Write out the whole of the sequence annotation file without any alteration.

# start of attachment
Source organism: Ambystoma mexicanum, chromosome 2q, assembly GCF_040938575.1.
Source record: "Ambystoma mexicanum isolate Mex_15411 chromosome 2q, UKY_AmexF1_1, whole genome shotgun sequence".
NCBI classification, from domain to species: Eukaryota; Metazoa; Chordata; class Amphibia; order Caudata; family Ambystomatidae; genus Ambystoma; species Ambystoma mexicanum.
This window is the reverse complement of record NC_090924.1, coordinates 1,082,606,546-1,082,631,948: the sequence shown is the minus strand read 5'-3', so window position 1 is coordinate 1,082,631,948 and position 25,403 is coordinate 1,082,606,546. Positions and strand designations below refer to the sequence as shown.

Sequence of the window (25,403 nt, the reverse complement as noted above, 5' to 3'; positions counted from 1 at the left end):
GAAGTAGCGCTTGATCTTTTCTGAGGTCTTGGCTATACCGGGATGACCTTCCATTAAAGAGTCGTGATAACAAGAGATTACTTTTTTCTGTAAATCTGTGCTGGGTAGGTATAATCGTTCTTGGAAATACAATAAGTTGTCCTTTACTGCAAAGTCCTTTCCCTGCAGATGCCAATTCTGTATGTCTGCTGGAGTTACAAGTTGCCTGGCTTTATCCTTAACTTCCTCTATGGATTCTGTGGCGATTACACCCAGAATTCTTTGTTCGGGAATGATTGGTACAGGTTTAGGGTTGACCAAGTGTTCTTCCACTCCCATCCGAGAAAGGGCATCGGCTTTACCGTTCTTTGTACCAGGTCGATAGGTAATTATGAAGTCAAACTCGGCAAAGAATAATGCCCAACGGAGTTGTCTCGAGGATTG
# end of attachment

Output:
Source organism: Ambystoma mexicanum, chromosome 2q, assembly GCF_040938575.1.
Source record: "Ambystoma mexicanum isolate Mex_15411 chromosome 2q, UKY_AmexF1_1, whole genome shotgun sequence".
NCBI classification, from domain to species: Eukaryota; Metazoa; Chordata; class Amphibia; order Caudata; family Ambystomatidae; genus Ambystoma; species Ambystoma mexicanum.
This window is the reverse complement of record NC_090924.1, coordinates 1,082,606,546-1,082,631,948: the sequence shown is the minus strand read 5'-3', so window position 1 is coordinate 1,082,631,948 and position 25,403 is coordinate 1,082,606,546. Positions and strand designations below refer to the sequence as shown.

Sequence of the window (25,403 nt, the reverse complement as noted above, 5' to 3'; positions counted from 1 at the left end):
GAAGTAGCGCTTGATCTTTTCTGAGGTCTTGGCTATACCGGGATGACCTTCCATTAAAGAGTCGTGATAACAAGAGATTACTTTTTTCTGTAAATCTGTGCTGGGTAGGTATAATCGTTCTTGGAAATACAATAAGTTGTCCTTTACTGCAAAGTCCTTTCCCTGCAGATGCCAATTCTGTATGTCTGCTGGAGTTACAAGTTGCCTGGCTTTATCCTTAACTTCCTCTATGGATTCTGTGGCGATTACACCCAGAATTCTTTGTTCGGGAATGATTGGTACAGGTTTAGGGTTGACCAAGTGTTCTTCCACTCCCATCCGAGAAAGGGCATCGGCTTTACCGTTCTTTGTACCAGGTCGATAGGTAATTATGAAGTCAAACTCGGCAAAGAATAATGCCCAACGGAGTTGTCTCGAGGATTG